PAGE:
CTL-mediated killing involves specific recognition of target cells and delivery of proteins that induce cell death.
CTLs kill targets that express the same class I-associated antigen that triggered the proliferation and differentiation of naive CD8+ T cells from which they are derived and do not kill adjacent uninfected cells that do not express this antigen. In fact, even the CTLs themselves are not injured during the killing of antigen-expressing targets. This specificity of CTL effector function ensures that normal cells are not killed by CTLs reacting against infected cells. The killing is highly specific because an "immunologic synapse" (see Chapter 6) is formed at the site of contact of the CTL and the antigen-expressing target, and the molecules that actually perform the killing are secreted into the synapse and cannot diffuse to other nearby cells.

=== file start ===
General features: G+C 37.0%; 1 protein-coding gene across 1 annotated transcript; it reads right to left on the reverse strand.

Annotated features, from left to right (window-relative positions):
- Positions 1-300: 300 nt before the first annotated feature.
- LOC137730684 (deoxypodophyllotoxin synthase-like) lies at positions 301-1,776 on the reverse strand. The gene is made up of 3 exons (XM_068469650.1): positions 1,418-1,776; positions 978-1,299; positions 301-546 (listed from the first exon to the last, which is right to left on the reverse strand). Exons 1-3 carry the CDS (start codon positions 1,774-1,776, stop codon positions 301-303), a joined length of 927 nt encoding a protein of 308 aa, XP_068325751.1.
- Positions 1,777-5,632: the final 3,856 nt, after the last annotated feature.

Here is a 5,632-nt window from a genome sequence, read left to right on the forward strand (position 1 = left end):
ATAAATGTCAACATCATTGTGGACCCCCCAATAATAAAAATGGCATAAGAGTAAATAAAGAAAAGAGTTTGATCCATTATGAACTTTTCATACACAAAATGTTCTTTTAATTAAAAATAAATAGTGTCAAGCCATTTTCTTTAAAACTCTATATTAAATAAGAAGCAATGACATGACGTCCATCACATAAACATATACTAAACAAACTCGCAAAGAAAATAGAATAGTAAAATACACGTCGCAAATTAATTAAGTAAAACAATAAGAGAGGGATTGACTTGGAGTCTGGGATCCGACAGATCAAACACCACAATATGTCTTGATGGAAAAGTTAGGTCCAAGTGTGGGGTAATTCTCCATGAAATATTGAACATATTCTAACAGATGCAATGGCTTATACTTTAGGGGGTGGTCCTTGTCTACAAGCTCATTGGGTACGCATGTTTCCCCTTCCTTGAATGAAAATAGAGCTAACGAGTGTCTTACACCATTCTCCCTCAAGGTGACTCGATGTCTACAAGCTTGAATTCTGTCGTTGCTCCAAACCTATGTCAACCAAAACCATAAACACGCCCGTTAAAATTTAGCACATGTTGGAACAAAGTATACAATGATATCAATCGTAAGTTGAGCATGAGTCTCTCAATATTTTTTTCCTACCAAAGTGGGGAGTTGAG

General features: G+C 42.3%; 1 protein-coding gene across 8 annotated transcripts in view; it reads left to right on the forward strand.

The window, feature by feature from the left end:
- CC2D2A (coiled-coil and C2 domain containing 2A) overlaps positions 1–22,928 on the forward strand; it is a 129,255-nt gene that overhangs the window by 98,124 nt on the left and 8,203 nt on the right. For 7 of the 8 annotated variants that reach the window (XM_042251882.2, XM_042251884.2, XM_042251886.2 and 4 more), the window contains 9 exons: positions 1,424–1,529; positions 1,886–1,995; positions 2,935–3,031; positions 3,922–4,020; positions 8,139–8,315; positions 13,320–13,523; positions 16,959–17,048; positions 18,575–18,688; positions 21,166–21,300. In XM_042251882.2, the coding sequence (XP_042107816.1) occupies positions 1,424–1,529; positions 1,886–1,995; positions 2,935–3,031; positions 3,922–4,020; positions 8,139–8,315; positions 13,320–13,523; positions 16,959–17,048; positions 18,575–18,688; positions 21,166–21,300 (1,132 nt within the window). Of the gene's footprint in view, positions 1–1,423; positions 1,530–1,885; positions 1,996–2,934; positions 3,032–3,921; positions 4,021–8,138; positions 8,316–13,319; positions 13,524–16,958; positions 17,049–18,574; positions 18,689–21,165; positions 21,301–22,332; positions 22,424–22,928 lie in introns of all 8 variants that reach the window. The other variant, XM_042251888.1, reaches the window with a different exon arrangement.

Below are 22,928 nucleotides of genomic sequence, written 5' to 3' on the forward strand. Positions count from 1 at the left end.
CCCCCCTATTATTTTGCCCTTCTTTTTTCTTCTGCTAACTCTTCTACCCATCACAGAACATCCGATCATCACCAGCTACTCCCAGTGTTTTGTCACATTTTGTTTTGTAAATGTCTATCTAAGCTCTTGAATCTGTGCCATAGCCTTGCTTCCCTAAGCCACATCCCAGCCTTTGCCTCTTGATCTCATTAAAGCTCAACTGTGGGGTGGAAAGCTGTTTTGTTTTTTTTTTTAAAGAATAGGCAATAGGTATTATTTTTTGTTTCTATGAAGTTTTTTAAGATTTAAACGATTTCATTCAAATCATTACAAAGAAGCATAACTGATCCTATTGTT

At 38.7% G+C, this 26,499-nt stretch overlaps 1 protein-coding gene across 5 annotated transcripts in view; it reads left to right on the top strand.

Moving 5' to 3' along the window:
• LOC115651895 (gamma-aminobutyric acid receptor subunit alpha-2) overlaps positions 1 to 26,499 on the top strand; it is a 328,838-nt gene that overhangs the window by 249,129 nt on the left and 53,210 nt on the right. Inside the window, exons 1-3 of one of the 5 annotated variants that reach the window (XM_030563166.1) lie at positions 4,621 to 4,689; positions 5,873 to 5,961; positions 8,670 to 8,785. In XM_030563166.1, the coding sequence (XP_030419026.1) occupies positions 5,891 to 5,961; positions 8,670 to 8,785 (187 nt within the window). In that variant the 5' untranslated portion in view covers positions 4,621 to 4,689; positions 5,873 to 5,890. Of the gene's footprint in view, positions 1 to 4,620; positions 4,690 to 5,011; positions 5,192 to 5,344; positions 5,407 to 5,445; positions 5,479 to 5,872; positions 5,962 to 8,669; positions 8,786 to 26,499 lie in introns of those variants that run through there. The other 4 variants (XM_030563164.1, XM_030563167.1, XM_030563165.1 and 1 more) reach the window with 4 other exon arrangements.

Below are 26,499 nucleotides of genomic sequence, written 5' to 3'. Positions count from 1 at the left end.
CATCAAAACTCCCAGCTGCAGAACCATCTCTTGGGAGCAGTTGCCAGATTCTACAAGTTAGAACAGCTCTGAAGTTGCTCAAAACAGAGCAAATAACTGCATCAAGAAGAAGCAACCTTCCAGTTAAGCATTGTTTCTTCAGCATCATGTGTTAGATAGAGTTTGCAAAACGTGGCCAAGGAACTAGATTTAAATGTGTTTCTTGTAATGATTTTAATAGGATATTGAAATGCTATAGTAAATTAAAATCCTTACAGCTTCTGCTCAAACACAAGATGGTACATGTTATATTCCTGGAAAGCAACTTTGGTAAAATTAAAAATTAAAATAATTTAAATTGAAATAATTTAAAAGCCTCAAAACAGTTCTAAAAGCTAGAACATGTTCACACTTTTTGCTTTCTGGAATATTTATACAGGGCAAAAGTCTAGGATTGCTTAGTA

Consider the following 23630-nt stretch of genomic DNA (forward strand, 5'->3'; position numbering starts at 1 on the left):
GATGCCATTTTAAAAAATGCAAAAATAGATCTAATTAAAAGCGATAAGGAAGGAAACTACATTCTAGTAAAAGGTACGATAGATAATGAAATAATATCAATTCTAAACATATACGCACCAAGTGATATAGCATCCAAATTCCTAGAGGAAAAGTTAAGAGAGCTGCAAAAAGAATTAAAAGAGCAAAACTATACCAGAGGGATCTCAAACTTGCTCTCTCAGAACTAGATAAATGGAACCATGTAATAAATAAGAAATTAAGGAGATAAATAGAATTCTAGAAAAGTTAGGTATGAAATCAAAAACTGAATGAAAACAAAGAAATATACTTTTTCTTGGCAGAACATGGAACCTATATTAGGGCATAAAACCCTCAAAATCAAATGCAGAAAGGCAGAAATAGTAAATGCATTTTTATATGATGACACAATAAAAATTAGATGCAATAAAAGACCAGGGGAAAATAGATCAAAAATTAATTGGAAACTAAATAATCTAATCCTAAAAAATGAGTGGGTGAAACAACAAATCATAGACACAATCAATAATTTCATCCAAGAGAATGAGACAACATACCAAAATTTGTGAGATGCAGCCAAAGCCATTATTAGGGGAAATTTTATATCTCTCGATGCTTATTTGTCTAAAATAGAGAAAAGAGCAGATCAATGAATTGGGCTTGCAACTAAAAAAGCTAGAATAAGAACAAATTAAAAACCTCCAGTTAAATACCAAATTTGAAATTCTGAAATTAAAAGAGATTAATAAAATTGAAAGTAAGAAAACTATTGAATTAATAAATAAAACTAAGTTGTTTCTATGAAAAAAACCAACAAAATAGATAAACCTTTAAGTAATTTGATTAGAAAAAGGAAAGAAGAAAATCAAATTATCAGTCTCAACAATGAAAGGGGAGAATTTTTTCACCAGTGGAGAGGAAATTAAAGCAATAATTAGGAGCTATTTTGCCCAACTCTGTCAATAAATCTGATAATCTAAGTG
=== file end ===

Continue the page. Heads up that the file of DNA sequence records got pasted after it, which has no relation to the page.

The process of CTL-mediated killing of targets consists of antigen recognition, activation of the CTLs, delivery of the "lethal hit" that kills the target cells, and release of the CTLs (Fig. 10-11). Each of these steps is controlled by specific molecular interactions.
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